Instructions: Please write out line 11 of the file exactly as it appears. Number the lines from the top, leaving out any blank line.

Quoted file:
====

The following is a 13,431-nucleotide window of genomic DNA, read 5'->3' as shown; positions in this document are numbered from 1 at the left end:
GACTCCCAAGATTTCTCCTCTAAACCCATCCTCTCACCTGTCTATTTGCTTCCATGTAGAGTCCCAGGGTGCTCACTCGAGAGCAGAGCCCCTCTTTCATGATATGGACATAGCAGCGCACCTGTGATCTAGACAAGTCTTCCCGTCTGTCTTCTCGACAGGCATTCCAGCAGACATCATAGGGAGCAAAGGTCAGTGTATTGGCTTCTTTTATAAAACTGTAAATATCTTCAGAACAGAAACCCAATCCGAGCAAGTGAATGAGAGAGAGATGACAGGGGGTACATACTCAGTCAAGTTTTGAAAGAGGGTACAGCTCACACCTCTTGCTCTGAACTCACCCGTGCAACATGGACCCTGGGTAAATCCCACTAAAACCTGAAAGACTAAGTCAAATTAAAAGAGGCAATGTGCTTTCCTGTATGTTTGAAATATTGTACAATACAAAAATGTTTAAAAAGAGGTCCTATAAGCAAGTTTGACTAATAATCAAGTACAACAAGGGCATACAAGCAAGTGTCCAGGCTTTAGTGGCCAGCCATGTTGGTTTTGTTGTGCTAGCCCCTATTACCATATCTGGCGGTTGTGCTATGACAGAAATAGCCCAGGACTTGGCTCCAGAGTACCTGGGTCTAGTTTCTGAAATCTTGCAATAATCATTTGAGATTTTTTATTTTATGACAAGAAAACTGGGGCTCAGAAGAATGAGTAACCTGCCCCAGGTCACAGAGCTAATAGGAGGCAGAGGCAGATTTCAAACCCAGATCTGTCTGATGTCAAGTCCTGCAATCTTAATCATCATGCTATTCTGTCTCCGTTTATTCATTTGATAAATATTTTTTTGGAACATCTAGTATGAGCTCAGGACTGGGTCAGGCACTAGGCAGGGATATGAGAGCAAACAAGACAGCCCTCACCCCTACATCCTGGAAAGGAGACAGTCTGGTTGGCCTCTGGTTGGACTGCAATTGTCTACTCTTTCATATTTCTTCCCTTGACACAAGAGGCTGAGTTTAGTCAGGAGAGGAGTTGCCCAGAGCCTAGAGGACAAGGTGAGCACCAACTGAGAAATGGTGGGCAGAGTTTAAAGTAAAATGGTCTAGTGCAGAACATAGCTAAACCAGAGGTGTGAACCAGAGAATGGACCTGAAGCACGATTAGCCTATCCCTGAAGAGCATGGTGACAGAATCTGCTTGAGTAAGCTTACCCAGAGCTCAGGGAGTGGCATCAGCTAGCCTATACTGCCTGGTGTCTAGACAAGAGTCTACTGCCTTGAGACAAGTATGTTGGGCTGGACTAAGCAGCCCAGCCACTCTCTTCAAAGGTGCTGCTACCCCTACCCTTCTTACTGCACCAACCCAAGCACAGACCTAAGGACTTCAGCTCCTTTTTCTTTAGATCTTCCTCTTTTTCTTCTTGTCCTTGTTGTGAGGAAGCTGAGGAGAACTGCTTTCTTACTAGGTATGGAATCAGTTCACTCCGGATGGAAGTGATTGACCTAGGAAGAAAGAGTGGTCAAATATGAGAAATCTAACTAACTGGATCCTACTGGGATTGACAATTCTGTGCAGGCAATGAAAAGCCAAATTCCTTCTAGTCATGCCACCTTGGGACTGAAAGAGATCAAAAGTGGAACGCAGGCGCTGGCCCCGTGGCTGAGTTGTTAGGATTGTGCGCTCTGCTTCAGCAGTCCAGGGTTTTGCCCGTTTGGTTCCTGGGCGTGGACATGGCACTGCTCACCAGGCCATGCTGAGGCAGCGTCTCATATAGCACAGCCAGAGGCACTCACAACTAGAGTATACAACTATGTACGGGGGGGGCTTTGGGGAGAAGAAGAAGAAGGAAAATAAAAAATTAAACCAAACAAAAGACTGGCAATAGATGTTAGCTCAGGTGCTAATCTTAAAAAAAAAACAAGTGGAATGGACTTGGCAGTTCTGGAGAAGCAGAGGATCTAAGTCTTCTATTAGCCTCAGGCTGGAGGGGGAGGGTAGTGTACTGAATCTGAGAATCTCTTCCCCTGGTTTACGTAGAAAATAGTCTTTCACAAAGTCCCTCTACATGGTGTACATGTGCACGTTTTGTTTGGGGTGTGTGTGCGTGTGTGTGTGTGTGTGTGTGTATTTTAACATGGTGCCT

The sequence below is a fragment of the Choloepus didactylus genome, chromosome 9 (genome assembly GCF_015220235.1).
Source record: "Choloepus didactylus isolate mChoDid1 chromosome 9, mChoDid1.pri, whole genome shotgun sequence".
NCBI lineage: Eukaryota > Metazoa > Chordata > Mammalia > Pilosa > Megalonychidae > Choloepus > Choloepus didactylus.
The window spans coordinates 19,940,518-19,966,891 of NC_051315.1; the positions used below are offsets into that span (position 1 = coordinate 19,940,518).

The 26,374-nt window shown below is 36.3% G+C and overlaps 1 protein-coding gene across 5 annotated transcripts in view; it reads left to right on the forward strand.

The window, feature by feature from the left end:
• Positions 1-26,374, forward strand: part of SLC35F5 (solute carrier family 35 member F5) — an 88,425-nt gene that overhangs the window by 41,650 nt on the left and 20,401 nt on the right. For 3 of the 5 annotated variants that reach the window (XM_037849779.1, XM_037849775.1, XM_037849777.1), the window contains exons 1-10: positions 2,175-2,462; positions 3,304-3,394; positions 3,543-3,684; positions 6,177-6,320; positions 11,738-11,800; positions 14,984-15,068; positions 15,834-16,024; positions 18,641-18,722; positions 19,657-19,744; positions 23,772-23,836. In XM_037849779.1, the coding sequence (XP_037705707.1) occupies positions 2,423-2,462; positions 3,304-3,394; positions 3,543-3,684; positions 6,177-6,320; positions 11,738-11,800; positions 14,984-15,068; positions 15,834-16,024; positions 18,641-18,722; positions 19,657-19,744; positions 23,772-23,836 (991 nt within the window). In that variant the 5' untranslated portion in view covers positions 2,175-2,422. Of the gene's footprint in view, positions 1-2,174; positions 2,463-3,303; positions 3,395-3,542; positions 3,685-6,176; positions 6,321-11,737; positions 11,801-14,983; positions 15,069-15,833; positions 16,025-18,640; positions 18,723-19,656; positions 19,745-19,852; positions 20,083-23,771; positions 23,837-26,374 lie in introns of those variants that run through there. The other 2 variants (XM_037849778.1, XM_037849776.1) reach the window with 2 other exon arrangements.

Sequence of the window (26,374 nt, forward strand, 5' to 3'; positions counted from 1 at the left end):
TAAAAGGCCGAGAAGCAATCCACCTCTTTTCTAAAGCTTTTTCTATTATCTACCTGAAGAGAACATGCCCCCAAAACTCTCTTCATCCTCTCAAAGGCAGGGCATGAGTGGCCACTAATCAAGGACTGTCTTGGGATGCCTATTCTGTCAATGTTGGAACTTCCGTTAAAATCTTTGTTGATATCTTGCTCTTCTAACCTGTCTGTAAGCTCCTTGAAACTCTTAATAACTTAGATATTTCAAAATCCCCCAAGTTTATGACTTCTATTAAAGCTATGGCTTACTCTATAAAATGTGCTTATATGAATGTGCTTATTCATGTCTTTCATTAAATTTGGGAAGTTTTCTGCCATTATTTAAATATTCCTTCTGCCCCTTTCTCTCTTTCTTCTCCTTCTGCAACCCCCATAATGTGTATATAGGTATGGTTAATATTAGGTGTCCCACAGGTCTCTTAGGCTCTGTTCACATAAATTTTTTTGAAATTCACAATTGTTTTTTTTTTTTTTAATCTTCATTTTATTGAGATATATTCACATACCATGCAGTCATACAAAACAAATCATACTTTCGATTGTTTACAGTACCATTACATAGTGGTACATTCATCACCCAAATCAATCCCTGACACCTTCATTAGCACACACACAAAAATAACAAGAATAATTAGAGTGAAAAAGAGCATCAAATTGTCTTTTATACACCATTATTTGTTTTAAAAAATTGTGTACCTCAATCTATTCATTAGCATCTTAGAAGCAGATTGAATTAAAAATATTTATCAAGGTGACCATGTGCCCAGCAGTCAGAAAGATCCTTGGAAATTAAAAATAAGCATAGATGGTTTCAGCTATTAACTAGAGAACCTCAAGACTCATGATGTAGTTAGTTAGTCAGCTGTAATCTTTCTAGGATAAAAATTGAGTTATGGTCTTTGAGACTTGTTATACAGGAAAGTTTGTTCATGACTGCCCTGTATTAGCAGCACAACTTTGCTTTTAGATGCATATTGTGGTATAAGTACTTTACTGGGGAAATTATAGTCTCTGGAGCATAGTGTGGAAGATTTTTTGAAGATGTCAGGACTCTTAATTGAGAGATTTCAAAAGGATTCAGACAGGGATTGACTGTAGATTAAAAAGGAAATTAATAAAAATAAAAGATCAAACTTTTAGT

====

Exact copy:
TAAAAGGCCGAGAAGCAATCCACCTCTTTTCTAAAGCTTTTTCTATTATCTACCTGAAGAGAACATGCCCCCAAAACTCTCTTCATCCTCTCAAAGGCAGGGCATGAGTGGCCACTAATCAAGGACTGTCTTGGGATGCCTATTCTGTCAATGTTGGAACTTCCGTTAAAATCTTTGTTGATATCTTGCTCTTCTAACCTGTCTGTAAGCTCCTTGAAACTCTTAATAACTTAGATATTTCAAAATCCCCCAAGTTTATGACTTCTATTAAAGCTATGGCTTACTCTATAAAATGTGCTTATATGAATGTGCTTATTCATGTCTTTCATTAAATTTGGGAAGTTTTCTGCCATTATTTAAATATTCCTTCTGCCCCTTTCTCTCTTTCTTCTCCTTCTGCAACCCCCATAATGTGTATATAGGTATGGTTAATATTAGGTGTCCCACAGGTCTCTTAGGCTCTGTTCACATAAATTTTTTTGAAATTCACAATTGTTTTTTTTTTTTTTAATCTTCATTTTATTGAGATATATTCACATACCATGCAGTCATACAAAACAAATCATACTTTCGATTGTTTACAGTACCATTACATAGTGGTACATTCATCACCCAAATCAATCCCTGACACCTTCATTAGCACACACACAAAAATAACAAGAATAATTAGAGTGAAAAAGAGCATCAAATTGTCTTTTATACACCATTATTTGTTTTAAAAAATTGTGTACCTCAATCTATTCATTAGCATCTTAGAAGCAGATTGAATTAAAAATATTTATCAAGGTGACCATGTGCCCAGCAGTCAGAAAGATCCTTGGAAATTAAAAATAAGCATAGATGGTTTCAGCTATTAACTAGAGAACCTCAAGACTCATGATGTAGTTAGTTAGTCAGCTGTAATCTTTCTAGGATAAAAATTGAGTTATGGTCTTTGAGACTTGTTATACAGGAAAGTTTGTTCATGACTGCCCTGTATTAGCAGCACAACTTTGCTTTTAGATGCATATTGTGGTATAAGTACTTTACTGGGGAAATTATAGTCTCTGGAGCATAGTGTGGAAGATTTTTTGAAGATGTCAGGACTCTTAATTGAGAGATTTCAAAAGGATTCAGACAGGGATTGACTGTAGATTAAAAAGGAAATTAATAAAAATAAAAGATCAAACTTTTAGT